It's a welcome sign. But there is still a fundamental problem with how the plan for the Sacramento-San Joaquin Delta is being cobbled together:
Lack of trust.
Critics see the project as an obvious strategy by Southern California water contractors and Central Valley farmers to grab greater control of Northern California's water. They believe it will further damage the already fragile ecosystem of the largest estuary west of the Mississippi River, which they say needs more water flowing through it, not less, to restore its ecological health.
BDCP officials amplified the mistrust this summer by indicating that they may not need legislative approval, let alone a public vote, to build the 30-mile tunnels, since water contractors would pay for the work. This of course means ratepayers, not taxpayers or voters, would foot the bill.
Oh wait. Ratepayers are taxpayers and voters. Think they'll figure that out?
The project, estimated at $25.7 billion, would be one of the largest public works projects in California history. It would include two 40-foot high tunnels to convey water from the Sacramento River to the Delta pumping station near Tracy.
Senate President Pro Tem Darrell Steinberg said Friday that the new route for the tunnel system announced last week doesn't get at the fundamental problem.
"What really needs to be discussed and resolved are the operating conditions for the Delta over the next five decades," Steinberg said.
The Legislature needs to re-engage, he says, and make sure all of the key players have a voice in what happens. He's right. As an example, while the change announced Thursday makes farmers feel better, it has infuriated environmentalists, who say the tunnels were kept clear of this route originally to preserve habitat for endangered sandhill cranes.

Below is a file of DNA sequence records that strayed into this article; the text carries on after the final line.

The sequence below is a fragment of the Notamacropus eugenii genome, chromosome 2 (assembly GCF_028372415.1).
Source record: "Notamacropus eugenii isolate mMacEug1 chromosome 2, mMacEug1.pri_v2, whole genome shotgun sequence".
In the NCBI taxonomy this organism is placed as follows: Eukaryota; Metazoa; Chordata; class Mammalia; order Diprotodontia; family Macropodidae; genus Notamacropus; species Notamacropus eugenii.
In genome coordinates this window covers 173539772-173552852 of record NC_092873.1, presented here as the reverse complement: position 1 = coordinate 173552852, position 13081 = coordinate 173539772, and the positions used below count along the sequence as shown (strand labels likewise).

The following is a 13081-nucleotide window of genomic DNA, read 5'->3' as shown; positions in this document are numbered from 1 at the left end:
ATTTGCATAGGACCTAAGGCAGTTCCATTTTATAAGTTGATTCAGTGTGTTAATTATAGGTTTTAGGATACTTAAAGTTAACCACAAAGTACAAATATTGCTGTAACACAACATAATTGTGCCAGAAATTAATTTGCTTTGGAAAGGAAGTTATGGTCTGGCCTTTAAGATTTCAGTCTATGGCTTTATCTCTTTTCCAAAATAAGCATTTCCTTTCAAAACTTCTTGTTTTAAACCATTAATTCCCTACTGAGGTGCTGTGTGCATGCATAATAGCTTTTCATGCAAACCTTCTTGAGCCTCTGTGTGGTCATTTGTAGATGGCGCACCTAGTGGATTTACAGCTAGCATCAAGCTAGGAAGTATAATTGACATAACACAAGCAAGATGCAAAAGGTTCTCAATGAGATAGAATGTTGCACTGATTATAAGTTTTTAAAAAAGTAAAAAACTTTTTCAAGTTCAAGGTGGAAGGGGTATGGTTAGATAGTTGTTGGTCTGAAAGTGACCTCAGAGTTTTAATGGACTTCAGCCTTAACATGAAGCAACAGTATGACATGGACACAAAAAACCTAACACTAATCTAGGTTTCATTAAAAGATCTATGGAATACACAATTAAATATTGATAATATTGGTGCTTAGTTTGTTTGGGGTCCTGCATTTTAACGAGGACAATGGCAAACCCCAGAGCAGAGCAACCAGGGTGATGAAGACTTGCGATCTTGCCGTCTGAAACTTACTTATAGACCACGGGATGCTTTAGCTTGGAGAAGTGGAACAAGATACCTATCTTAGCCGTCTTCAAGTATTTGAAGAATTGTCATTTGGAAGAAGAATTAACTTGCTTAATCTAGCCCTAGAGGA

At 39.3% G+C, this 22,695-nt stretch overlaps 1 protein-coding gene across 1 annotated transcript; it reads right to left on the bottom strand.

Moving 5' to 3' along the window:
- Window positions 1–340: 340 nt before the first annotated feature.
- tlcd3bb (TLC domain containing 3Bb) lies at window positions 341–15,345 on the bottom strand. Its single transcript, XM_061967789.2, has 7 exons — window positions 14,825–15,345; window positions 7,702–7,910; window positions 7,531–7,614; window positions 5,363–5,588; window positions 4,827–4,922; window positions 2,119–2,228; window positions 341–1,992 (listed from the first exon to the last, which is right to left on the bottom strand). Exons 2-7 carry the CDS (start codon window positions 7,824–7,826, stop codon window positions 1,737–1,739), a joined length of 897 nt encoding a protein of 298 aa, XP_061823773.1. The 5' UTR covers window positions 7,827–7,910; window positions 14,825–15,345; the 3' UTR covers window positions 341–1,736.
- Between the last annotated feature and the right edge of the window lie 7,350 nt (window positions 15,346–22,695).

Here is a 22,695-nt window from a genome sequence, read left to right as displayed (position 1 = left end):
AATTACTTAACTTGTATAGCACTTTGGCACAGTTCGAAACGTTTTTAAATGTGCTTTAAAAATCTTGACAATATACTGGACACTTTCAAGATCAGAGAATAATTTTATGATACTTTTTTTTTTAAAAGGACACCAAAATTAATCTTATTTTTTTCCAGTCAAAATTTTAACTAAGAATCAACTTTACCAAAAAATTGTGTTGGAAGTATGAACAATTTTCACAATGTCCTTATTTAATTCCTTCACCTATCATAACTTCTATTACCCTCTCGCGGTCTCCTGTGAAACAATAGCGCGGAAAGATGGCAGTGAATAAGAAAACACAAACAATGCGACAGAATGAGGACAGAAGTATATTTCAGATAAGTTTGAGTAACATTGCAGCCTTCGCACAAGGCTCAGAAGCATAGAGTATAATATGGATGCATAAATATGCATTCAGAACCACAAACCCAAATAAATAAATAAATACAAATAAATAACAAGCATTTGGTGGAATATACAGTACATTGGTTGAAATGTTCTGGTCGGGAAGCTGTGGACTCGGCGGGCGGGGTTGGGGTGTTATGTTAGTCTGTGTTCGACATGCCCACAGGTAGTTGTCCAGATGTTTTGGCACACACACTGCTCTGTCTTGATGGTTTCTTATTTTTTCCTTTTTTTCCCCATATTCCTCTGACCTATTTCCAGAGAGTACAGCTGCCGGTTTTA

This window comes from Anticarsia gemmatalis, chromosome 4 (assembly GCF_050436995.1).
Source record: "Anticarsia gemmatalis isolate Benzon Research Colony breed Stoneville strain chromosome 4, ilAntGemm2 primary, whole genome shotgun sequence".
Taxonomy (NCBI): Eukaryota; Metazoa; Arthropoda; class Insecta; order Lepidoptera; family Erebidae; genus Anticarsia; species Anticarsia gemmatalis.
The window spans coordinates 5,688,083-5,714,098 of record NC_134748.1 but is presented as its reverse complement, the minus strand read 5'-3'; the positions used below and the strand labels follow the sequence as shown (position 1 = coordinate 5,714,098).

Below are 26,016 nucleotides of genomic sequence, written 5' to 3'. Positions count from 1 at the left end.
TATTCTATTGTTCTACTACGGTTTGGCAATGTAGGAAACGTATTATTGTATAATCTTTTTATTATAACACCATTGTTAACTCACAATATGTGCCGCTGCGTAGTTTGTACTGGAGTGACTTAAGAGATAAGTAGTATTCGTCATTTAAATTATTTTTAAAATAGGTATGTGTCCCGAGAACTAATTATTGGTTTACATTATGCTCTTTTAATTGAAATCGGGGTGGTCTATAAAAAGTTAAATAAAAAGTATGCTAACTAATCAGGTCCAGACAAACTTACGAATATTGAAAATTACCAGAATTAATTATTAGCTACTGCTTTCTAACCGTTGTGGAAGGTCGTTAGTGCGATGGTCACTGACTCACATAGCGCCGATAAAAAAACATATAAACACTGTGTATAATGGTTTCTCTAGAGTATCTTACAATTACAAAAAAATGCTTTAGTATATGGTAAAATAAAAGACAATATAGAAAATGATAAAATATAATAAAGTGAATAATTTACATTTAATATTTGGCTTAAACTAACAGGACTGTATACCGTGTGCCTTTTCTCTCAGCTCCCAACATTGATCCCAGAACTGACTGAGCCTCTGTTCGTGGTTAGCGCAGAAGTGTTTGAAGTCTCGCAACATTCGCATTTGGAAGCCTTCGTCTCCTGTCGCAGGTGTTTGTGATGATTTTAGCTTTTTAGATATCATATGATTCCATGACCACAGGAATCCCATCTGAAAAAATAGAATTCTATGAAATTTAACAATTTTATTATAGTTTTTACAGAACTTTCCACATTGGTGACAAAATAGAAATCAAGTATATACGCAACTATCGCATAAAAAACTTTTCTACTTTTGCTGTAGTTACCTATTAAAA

It's also critical to have the non-partisan Legislative Analyst's Office study the project. It's the public's best chance for an objective assessment of costs and benefits.
And while we think this state makes too many decisions by referendum, it's hard to argue that a project of this magnitude should go without a public vote. It will determine the life or death of the Delta and the reliability of California's water supply for generations. Silicon Valley gets more than half its water from the Delta.
Steinberg brought the whole range of water interests to the table in 2009 and brokered an agreement on an $11 billion water bond. It ended up so pork-laden that it was pulled from one ballot, and Steinberg acknowledges the cost is too high. But he got an agreement once. It's worth another try.
Steinberg says the discussion "needs to be about water flows through the Delta, about water quality and how to assure the co-equal goals of providing a more reliable water supply for California and protecting the Delta."
The changes announced Thursday show that the people behind the plan realize they've got to listen to critics along the way. But a lasting agreement among all competing interests at a price Californians will accept lies in transparency in planning, credible cost-benefit analyses and ultimately clear, enforceable rules for governing the Delta over time, so tunnels built for one purpose can't be used to drain the estuary dry at some later time.
Trying to force something through without legislative and voter approval will backfire because, whether we call them ratepayers or taxpayers, voters will pay for all this. They will want a say.